Dismal to delightful: The battle to save our high streets

Many of Scotland's town centres are badly in need of a major transformation.

Ten years ago the town of Denny, near Falkirk, became the recipient of the annual ‘Carbuncle’ award – recognising its status as “the most dismal place in Scotland”.

Locals were so exorcised by the state of the town’s High Street – dominated by a series of ugly 1960s blocks – they organised a protest calling for action.

Today, those blocks are gone.

They’ve been replaced by a modern row of shops, a library and a large free car park.

Sharon Tait, who organised the demo a decade ago, says the result is “much better”.

“It’s much more inviting, there’s things for kids to do,” she explains. “I’m down here using the library but I would urge everyone to use the small businesses because they’re fantastic.”

Those businesses are seeing a fresh wave of custom, with more visitors to the town centre.

Recently, a new dog-grooming business opened.

Its owner Lindsey McFarlane told Scotland Tonight, to be broadcast on STV at 7.30pm on Thursday, says: “It’s going really well. It’s been really busy since I started, I’m getting people walking by coming in and making an appointment.”

The street’s new look isn’t an answer to all the town’s problems, though, with some local criticism about a lack of variety of shops; there are certainly a fair number of hairdressers and takeaways.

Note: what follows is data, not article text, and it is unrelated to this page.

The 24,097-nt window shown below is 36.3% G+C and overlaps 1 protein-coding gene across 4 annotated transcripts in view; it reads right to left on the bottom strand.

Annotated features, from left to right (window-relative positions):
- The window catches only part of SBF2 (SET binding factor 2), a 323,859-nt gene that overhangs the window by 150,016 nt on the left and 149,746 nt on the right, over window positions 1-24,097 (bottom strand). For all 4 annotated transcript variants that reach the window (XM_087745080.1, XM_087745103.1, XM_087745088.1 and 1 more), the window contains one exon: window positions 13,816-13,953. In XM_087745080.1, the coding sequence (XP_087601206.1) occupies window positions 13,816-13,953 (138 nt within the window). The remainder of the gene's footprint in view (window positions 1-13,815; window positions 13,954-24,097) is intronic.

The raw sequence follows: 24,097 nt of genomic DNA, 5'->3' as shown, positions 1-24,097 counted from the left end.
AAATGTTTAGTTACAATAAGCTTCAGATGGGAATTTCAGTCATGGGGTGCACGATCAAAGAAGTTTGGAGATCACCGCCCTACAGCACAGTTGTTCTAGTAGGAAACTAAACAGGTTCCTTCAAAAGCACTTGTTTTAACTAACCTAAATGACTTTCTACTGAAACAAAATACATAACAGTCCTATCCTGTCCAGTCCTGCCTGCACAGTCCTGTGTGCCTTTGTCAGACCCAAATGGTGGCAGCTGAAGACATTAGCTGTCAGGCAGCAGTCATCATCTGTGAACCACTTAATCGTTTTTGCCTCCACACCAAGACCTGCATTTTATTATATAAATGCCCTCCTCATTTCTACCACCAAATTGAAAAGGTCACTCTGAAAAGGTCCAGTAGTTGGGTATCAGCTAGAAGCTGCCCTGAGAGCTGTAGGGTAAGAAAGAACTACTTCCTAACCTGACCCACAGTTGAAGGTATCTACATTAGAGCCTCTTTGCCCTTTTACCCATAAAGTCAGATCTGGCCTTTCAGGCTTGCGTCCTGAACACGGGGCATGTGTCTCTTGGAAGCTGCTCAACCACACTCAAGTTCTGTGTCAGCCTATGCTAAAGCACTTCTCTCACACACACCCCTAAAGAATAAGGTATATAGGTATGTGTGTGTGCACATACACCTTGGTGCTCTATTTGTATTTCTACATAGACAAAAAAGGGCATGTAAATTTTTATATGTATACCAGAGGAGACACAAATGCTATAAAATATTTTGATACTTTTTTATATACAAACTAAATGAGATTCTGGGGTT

Sharon Tait and Brian McCabe have differing views of their high steet.

Brian McCabe, a former community councillor, believes opportunities have been missed.

“There are two empty spaces which we will struggle to fill with retail. It may be that we will have to look at reintroducing some residential spaces which would bring more footfall into the town centre.”

But many towns around the country can only dream of a transformation.

Arbroath in Angus is typical of many. Its High Street, largely pedestrianised, looks tired, while there here are many charity shops and numerous empty units.

Arbroath's High Street needs a new lease of life.

The local council has also introduced new parking restrictions, which Guthrie Batchelor, of Fleming’s butchers, believes is driving custom away.

“It’s put off folk that would come to the area, and do a few shops,” he says. “Now they’re just stopping outside, popping in then driving away.”

Arbroath is due to receive money from the Scottish Government’s town centre regeneration fund which could make some cosmetic improvements.

But jeweller Sandy Beedie fears that will do little to boost trade.

“You could spend a billion pounds and make the High Street absolutely cracking, but if nobody comes down here what’s the point?”

With the online sector’s share of the retail market increasing all the time that’s a question towns around the country will be wrestling with.